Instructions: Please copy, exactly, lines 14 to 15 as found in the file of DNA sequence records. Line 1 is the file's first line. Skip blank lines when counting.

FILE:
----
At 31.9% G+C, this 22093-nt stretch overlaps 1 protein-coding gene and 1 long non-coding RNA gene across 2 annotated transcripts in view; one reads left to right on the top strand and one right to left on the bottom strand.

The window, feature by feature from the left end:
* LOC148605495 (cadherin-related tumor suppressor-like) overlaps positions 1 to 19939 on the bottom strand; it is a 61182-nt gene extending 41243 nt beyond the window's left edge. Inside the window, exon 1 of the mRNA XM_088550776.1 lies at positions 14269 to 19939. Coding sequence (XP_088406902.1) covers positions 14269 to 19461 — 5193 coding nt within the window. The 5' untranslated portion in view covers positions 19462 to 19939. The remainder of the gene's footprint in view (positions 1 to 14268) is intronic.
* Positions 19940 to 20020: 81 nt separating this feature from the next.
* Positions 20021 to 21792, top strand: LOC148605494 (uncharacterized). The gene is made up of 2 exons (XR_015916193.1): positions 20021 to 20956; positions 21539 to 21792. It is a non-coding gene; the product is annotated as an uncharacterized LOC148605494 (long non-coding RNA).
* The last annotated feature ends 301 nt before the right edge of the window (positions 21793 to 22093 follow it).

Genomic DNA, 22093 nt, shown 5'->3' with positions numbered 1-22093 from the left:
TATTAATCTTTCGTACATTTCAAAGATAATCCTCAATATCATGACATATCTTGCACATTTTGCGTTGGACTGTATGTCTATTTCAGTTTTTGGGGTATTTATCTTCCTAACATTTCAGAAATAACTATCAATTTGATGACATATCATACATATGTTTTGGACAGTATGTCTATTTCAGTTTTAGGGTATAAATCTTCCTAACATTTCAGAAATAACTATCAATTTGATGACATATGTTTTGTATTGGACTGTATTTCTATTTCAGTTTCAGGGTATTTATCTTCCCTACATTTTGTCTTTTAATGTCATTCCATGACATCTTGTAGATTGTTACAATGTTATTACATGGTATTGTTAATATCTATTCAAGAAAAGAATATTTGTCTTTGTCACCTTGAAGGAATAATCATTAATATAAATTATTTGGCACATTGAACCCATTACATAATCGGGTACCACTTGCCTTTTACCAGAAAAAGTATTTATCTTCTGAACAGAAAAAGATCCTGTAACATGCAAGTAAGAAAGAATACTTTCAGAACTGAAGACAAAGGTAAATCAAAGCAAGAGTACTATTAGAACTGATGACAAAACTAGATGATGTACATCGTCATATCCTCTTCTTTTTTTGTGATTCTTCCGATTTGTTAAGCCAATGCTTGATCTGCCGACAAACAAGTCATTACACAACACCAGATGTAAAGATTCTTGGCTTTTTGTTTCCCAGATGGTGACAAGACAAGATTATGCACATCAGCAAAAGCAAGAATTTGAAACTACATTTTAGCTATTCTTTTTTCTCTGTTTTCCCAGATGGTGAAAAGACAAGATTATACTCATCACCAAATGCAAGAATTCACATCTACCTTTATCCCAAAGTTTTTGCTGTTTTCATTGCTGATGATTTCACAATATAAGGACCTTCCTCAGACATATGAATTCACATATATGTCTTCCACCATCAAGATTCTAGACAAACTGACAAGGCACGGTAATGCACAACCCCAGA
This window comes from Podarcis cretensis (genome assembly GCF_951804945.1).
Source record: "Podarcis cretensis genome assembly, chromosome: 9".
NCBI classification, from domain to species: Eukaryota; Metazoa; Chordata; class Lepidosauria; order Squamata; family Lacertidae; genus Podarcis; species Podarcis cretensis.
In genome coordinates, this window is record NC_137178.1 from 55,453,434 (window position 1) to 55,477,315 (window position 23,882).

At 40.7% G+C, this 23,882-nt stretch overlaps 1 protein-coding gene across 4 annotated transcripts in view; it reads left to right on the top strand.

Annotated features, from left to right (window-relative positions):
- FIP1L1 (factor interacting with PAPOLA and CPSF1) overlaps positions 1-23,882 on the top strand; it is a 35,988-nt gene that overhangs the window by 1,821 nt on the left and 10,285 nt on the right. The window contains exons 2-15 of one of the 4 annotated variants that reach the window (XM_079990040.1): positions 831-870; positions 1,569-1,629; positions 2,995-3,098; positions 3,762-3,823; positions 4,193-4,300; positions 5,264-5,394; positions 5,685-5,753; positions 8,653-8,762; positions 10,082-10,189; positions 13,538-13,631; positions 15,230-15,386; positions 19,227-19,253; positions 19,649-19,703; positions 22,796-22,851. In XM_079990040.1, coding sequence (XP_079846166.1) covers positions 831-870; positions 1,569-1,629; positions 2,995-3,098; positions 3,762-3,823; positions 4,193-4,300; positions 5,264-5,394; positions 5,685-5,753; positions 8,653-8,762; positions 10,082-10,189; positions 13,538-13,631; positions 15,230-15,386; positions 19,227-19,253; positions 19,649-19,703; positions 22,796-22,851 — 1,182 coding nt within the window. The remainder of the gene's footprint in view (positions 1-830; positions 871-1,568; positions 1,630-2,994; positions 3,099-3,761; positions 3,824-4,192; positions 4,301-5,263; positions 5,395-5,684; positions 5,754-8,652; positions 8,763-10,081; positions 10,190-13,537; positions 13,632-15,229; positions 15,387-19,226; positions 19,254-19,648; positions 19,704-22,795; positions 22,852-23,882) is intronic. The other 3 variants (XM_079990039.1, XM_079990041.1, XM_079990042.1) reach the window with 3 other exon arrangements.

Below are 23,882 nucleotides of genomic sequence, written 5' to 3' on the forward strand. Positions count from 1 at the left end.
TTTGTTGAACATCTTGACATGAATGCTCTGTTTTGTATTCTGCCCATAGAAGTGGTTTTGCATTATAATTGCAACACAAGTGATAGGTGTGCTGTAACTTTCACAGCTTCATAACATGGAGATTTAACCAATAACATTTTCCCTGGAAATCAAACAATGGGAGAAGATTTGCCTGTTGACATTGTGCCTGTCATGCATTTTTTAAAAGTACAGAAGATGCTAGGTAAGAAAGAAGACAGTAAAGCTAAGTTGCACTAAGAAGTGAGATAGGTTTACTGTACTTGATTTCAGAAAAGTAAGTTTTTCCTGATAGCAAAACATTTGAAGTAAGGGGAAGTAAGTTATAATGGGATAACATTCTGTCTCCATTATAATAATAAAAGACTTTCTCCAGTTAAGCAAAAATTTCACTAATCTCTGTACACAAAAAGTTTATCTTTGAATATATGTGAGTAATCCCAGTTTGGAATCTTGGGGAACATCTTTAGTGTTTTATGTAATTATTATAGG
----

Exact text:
Annotated features, from left to right (window-relative positions):
- FIP1L1 (factor interacting with PAPOLA and CPSF1) overlaps positions 1-23,882 on the top strand; it is a 35,988-nt gene that overhangs the window by 1,821 nt on the left and 10,285 nt on the right. The window contains exons 2-15 of one of the 4 annotated variants that reach the window (XM_079990040.1): positions 831-870; positions 1,569-1,629; positions 2,995-3,098; positions 3,762-3,823; positions 4,193-4,300; positions 5,264-5,394; positions 5,685-5,753; positions 8,653-8,762; positions 10,082-10,189; positions 13,538-13,631; positions 15,230-15,386; positions 19,227-19,253; positions 19,649-19,703; positions 22,796-22,851. In XM_079990040.1, coding sequence (XP_079846166.1) covers positions 831-870; positions 1,569-1,629; positions 2,995-3,098; positions 3,762-3,823; positions 4,193-4,300; positions 5,264-5,394; positions 5,685-5,753; positions 8,653-8,762; positions 10,082-10,189; positions 13,538-13,631; positions 15,230-15,386; positions 19,227-19,253; positions 19,649-19,703; positions 22,796-22,851 — 1,182 coding nt within the window. The remainder of the gene's footprint in view (positions 1-830; positions 871-1,568; positions 1,630-2,994; positions 3,099-3,761; positions 3,824-4,192; positions 4,301-5,263; positions 5,395-5,684; positions 5,754-8,652; positions 8,763-10,081; positions 10,190-13,537; positions 13,632-15,229; positions 15,387-19,226; positions 19,254-19,648; positions 19,704-22,795; positions 22,852-23,882) is intronic. The other 3 variants (XM_079990039.1, XM_079990041.1, XM_079990042.1) reach the window with 3 other exon arrangements.